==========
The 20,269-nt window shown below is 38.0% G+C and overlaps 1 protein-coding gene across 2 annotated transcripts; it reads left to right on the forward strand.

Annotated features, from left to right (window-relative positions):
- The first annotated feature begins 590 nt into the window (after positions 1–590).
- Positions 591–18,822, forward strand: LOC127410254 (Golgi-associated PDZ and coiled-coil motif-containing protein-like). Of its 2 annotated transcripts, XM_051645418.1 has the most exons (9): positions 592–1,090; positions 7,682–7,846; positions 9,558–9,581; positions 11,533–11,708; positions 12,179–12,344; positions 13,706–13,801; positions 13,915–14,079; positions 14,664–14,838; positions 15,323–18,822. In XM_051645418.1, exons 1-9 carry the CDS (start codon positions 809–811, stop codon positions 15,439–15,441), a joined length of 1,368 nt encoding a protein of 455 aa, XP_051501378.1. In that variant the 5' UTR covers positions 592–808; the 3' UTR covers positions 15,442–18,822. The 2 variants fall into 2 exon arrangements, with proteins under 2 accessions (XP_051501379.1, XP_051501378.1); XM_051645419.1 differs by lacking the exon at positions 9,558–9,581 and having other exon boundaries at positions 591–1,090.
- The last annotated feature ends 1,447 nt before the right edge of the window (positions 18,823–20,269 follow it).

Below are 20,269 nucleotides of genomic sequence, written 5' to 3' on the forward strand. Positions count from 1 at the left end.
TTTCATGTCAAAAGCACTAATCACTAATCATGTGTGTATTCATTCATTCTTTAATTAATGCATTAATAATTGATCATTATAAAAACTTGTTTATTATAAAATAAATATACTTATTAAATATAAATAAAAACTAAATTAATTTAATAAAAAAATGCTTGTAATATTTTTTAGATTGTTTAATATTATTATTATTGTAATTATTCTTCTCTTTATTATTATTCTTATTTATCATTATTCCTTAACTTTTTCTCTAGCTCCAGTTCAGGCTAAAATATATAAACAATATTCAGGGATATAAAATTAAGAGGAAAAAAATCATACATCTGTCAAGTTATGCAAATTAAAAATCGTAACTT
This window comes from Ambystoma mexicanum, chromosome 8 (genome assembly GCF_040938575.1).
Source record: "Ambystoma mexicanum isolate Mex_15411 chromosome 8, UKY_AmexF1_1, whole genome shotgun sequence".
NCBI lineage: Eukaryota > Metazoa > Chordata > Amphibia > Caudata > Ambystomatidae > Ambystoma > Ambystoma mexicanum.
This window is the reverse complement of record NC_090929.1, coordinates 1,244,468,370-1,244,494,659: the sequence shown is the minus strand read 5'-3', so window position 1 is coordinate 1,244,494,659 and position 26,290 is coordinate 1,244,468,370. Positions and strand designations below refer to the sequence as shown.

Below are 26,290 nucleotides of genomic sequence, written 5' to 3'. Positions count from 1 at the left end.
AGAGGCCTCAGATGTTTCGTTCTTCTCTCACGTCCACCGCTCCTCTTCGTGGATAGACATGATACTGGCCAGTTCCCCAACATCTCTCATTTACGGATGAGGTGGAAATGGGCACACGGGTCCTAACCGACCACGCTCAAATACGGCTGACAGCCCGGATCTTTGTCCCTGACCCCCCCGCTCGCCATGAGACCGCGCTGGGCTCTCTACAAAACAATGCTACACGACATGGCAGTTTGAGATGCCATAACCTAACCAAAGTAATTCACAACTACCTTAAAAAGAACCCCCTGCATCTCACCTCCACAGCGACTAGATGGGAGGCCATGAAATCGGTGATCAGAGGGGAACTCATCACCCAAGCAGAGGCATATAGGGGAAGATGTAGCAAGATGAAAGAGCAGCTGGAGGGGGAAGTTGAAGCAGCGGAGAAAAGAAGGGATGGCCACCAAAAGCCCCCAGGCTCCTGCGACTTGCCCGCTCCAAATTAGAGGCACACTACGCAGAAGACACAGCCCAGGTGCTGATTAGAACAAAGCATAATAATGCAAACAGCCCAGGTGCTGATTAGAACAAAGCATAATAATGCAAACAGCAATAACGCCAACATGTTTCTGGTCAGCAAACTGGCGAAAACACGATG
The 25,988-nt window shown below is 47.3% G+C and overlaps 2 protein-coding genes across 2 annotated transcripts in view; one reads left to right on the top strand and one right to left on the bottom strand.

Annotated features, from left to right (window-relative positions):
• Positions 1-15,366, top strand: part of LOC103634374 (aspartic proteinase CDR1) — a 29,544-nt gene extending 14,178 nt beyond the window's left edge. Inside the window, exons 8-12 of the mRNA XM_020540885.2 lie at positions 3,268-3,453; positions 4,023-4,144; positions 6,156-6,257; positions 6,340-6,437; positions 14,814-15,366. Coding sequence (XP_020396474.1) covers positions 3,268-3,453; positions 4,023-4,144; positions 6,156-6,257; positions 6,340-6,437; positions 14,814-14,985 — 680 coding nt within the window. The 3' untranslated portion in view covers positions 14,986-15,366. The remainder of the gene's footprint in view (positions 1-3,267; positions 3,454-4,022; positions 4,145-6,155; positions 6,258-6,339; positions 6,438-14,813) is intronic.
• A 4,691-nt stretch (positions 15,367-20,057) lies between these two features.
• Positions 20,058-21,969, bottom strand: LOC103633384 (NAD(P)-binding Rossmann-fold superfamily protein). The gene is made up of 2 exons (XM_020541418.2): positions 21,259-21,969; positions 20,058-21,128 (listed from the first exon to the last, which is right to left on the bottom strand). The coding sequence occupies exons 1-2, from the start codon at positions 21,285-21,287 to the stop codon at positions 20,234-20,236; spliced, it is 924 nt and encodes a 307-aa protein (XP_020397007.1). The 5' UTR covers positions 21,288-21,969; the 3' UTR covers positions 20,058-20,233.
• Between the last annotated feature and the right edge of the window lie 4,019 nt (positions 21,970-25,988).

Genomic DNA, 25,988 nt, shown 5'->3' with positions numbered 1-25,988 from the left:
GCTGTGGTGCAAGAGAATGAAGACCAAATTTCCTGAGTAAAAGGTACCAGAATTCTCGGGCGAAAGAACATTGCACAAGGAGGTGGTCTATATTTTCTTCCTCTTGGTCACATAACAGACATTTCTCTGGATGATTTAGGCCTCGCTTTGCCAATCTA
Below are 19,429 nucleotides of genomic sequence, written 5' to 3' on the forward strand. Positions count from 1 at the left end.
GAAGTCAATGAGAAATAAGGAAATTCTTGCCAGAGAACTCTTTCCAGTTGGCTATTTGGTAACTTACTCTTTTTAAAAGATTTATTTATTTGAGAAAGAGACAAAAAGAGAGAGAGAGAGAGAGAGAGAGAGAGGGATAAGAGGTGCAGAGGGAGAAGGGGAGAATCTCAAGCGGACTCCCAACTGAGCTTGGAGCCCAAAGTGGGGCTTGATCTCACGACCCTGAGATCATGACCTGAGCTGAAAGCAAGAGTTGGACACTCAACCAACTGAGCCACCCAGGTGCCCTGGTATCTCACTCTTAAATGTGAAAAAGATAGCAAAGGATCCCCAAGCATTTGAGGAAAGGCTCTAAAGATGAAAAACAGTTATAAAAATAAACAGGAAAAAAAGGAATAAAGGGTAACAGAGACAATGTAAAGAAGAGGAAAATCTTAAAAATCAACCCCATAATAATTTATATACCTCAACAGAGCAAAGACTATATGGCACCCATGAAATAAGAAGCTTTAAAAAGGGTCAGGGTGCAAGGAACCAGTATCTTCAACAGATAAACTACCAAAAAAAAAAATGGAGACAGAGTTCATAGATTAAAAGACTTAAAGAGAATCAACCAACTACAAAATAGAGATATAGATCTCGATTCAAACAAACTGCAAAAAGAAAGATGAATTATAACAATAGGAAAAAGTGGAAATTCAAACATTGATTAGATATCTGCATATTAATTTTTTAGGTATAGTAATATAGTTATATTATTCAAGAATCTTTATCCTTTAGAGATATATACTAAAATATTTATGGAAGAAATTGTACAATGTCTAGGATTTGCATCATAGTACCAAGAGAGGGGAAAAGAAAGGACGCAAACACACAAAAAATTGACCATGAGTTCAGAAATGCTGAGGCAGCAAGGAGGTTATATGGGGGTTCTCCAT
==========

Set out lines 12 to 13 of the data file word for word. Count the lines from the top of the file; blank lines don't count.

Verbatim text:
Below are 26,290 nucleotides of genomic sequence, written 5' to 3'. Positions count from 1 at the left end.
AGAGGCCTCAGATGTTTCGTTCTTCTCTCACGTCCACCGCTCCTCTTCGTGGATAGACATGATACTGGCCAGTTCCCCAACATCTCTCATTTACGGATGAGGTGGAAATGGGCACACGGGTCCTAACCGACCACGCTCAAATACGGCTGACAGCCCGGATCTTTGTCCCTGACCCCCCCGCTCGCCATGAGACCGCGCTGGGCTCTCTACAAAACAATGCTACACGACATGGCAGTTTGAGATGCCATAACCTAACCAAAGTAATTCACAACTACCTTAAAAAGAACCCCCTGCATCTCACCTCCACAGCGACTAGATGGGAGGCCATGAAATCGGTGATCAGAGGGGAACTCATCACCCAAGCAGAGGCATATAGGGGAAGATGTAGCAAGATGAAAGAGCAGCTGGAGGGGGAAGTTGAAGCAGCGGAGAAAAGAAGGGATGGCCACCAAAAGCCCCCAGGCTCCTGCGACTTGCCCGCTCCAAATTAGAGGCACACTACGCAGAAGACACAGCCCAGGTGCTGATTAGAACAAAGCATAATAATGCAAACAGCCCAGGTGCTGATTAGAACAAAGCATAATAATGCAAACAGCAATAACGCCAACATGTTTCTGGTCAGCAAACTGGCGAAAACACGATG